1928, a stock market boom had begun. The stock market boom changed the way investors viewed the stock market. No longer was the stock market for long-term investment. Rather, in 1928, the stock market had become a place where everyday people truly believed that they could become rich. Interest in the stock market reached a fevered pitch. Stocks had become the talk of every town. Discussions about stocks could be heard everywhere, from parties to barber shops.
As newspapers reported stories of ordinary people like chauffeurs, maids, and teachers making millions off the stock market, the fervor to buy stocks grew exponentially. When someone did not have the money to pay the full price of stocks, they could buy stocks "on margin." Buying stocks on margin means that the buyer would put down some of his own money, but the rest he would borrow from a broker. In the 1920s, the buyer only had to put down 10 to 20 percent of his own money and thus borrowed 80 to 90 percent of the cost of the stock.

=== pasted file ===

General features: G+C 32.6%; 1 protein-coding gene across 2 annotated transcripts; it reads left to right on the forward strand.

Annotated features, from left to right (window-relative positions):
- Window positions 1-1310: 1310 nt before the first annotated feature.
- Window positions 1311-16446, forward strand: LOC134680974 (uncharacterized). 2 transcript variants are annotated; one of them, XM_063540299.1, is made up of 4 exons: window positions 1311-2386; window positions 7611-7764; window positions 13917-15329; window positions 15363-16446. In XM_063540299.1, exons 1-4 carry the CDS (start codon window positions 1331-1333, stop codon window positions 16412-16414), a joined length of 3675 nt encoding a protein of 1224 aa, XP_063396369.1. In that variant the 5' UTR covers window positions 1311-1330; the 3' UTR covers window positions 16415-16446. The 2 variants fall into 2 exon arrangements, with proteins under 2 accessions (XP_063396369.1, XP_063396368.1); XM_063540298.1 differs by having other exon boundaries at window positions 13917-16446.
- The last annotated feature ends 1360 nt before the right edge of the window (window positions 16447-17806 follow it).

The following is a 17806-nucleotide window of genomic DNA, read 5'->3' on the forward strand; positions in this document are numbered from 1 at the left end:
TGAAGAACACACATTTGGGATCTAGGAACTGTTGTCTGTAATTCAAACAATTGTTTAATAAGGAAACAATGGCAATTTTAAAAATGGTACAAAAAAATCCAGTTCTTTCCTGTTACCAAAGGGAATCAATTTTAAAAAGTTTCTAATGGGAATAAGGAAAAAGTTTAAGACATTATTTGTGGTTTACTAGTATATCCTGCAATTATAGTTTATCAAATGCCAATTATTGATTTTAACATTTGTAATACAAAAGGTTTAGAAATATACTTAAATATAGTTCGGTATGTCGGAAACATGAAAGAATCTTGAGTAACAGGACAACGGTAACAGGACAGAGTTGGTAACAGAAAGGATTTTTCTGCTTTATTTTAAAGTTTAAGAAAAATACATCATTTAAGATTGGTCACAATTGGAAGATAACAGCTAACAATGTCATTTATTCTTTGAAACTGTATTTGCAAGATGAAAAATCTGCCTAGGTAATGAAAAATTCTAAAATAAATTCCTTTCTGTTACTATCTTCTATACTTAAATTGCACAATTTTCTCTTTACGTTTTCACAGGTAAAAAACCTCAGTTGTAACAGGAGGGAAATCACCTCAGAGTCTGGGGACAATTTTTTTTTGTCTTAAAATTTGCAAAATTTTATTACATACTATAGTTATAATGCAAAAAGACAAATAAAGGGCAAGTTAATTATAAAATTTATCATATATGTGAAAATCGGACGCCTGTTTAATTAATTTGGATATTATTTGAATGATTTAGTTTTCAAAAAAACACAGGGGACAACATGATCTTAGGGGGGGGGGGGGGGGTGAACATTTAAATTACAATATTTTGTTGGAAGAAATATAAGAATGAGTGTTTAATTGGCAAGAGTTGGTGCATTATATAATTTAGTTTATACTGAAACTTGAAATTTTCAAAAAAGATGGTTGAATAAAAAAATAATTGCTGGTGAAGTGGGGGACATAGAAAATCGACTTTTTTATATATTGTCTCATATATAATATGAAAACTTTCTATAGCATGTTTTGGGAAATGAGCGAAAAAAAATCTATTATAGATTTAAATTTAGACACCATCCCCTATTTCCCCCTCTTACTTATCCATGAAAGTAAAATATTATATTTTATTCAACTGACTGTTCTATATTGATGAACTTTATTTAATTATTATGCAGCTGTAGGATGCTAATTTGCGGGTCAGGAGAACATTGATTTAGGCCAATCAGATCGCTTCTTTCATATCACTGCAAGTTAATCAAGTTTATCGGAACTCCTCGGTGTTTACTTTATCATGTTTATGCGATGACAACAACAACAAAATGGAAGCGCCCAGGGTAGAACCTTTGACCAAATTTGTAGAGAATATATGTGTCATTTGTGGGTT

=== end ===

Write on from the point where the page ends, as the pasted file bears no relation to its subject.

Buying on margin could be very risky. If the price of stock fell lower than the loan amount, the broker would likely issue a "margin call," which means that the buyer must come up with the cash to pay back his loan immediately. In the 1920s, many speculators bought stocks on margin. Confident in what seemed a never-ending rise in prices, many of these speculators neglected to seriously consider the risk they were